NURS 6630 ASSESSING AND TREATING VULNERABLE POPULATIONS FOR DEPRESSIVE DISORDERS NEW

Sample Answer for NURS 6630 ASSESSING AND TREATING VULNERABLE POPULATIONS FOR DEPRESSIVE DISORDERS NEW Included After Question

NURS 6630 ASSESSING AND TREATING VULNERABLE POPULATIONS FOR DEPRESSIVE DISORDERS NEW

Assessing and Treating Vulnerable Populations for Depressive Disorders 

NURS 6630 ASSESSING AND TREATING VULNERABLE POPULATIONS FOR DEPRESSIVE DISORDERS NEW
NURS 6630 ASSESSING AND TREATING VULNERABLE POPULATIONS FOR DEPRESSIVE DISORDERS NEW

ASSESSING AND TREATING VULNERABLE POPULATIONS FOR DEPRESSIVE DISORDERS 

RESOURCES 

Be sure to review the Learning Resources before completing this activity.
Click the weekly resources link to access the resources.  

WEEKLY RESOURCES 

 

LEARNING RESOURCES 

Required Readings 

Medication Resources 

Note: To access the following medications, use the Drugs@FDA resource. Type the name of each medication in the keyword search bar. Select the hyperlink related to the medication name you searched. Review the supplements provided and select the package label resource file associated with the medication you searched. If a label is not available, you may need to conduct a general search outside of this resource provided. Be sure to review the label information for each medication as this information will be helpful for your review in preparation for your Assignments. 

Review the following medications: 

  • amitriptyline 
  • bupropion 
  • citalopram 
  • clomipramine 
  • desipramine 
  • desvenlafaxine 
  • doxepin 
  • duloxetine 
  • escitalopram 
  • fluoxetine 
  • fluvoxamine 
  • imipramine 
  • ketamine 
  • mirtazapine 
  • nortriptyline 
  • paroxetine 
  • selegiline 
  • sertraline 
  • trazodone 
  • venlafaxine 
  • vilazodone 
  • vortioxetine 

Required Media 

Note: The approximate length of this media piece is 59 minutes. 

Note: The approximate length of this media piece is 4 minutes. 

Optional Resources 

iii–v. https://doi.org/10.2989/17280583.2014.938497 

 

 

TO PREPARE FOR THIS ASSIGNMENT: 

  • Review this week’s Learning Resources, including the Medication Resources indicated for this week. 
  • Reflect on the psychopharmacologic treatments you might recommend for the assessment and treatment of vulnerable patient populations requiring antidepressant therapy. 

THE ASSIGNMENT: 5 PAGES 

For this assignment, you will develop a patient medication guide for treatment of depressive disorders in a vulnerable population (your choice for one vulnerable patient population to choose from: children, adolescents, older adults, dementia patients, pregnant women or one not listed of your choice!). Be sure to use language appropriate for your audience (patient, caregiver, parent, etc.). You will include non-copyright images and/or information tables to make your patient medication guide interesting and appealing. Limit your patient medication guide to 5 pages. You will create this guide as an assignment; therefore, a title page, introduction, conclusion, and reference page are required. You must include a minimum of 3 scholarly supporting resources outside of your course provided resources.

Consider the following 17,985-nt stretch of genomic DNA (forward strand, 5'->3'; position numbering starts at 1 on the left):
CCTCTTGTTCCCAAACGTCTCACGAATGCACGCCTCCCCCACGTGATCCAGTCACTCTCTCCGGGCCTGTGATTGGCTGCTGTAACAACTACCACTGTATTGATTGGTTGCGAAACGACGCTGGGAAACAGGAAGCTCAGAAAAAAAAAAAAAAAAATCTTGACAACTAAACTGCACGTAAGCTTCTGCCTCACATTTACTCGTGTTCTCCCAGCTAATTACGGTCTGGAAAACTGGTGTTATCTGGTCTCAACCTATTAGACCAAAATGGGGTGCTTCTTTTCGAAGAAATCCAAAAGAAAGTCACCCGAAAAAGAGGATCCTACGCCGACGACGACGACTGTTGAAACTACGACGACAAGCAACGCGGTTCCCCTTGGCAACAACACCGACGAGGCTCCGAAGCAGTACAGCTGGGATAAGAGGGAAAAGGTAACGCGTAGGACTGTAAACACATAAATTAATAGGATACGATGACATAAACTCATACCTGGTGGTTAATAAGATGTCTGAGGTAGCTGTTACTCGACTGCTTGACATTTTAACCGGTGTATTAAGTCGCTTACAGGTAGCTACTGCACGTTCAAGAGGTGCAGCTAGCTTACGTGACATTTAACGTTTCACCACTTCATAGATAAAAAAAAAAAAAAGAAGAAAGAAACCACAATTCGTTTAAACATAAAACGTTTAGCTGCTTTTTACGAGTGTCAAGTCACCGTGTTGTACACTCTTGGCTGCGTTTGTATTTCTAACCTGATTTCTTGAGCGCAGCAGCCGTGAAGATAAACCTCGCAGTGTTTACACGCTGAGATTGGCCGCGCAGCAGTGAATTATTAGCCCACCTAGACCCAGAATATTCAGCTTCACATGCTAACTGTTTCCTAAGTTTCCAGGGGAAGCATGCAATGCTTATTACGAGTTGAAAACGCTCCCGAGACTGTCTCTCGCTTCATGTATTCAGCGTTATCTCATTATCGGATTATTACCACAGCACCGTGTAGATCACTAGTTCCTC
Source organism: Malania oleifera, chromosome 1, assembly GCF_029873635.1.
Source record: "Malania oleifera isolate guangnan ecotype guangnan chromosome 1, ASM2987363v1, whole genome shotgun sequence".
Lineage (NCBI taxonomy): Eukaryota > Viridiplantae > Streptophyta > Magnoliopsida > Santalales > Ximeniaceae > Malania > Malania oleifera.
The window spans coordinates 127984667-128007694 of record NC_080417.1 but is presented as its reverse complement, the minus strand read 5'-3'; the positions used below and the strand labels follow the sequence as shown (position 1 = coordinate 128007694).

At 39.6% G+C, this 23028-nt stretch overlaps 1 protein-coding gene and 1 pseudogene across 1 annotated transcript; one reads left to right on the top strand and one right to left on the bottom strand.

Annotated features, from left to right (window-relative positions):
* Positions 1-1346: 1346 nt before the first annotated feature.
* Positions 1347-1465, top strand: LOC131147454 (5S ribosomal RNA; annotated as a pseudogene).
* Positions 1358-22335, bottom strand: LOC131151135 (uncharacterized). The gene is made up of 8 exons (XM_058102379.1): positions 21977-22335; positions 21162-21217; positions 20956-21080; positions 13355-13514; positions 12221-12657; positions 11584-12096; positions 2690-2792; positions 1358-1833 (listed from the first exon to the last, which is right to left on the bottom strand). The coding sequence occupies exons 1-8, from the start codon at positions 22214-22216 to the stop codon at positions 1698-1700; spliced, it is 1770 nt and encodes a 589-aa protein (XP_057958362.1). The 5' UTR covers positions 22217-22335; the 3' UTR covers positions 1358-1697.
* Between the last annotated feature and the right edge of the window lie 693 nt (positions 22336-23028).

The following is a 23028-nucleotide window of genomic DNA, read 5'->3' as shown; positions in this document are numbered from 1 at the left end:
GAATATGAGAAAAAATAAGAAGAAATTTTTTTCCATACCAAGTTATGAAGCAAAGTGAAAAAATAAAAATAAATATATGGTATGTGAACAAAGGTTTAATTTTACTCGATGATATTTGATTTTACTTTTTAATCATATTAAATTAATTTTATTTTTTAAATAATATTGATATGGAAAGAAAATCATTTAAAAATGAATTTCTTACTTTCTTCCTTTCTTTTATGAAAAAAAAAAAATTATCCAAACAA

In your patient guide, include discussion on the following: 

  • Depressive disorder causes and symptoms 
  • How depression is diagnosed for the vulnerable population of your choice, why is this population considered vulnerable 
  • Medication treatment options including risk vs benefits; side effects; FDA approvals for the vulnerable population of your choice 
  • Medication considerations of medication examples prescribed (see last bullet item) 
  • What is important to monitor in terms of labs, comorbid medical issues with why important for monitoring 
  • Special Considerations (you must be specific, not general and address at least one for EACH category; you must demonstrate critical thinking beyond basics of HIPPA and informed consent!): legal considerations, ethical considerations, cultural considerations, social determinants of health 
  • Where to follow up in your local community for further information 
  • Provide 3 examples of how to write a proper prescription that you would provide to the patient or transmit to the pharmacy.  

Note: Support your rationale with a minimum of five academic resources. While you may use the course text to support your rationale, it will not count toward the resource requirement. You should be utilizing the primary and secondary literature. 

Reminder: The College of Nursing requires that all papers submitted include a title page, introduction, summary, and references. The Sample Paper provided at the Walden Writing CenterLinks to an external site. provides an example of those required elements (available at https://academicguides.waldenu.edu/writingcenter/templates/general#s-lg-box-20293632)Links to an external site.. All papers submitted must use this formatting. 

BY DAY 7 

Submit your Assignment.  

SUBMISSION INFORMATION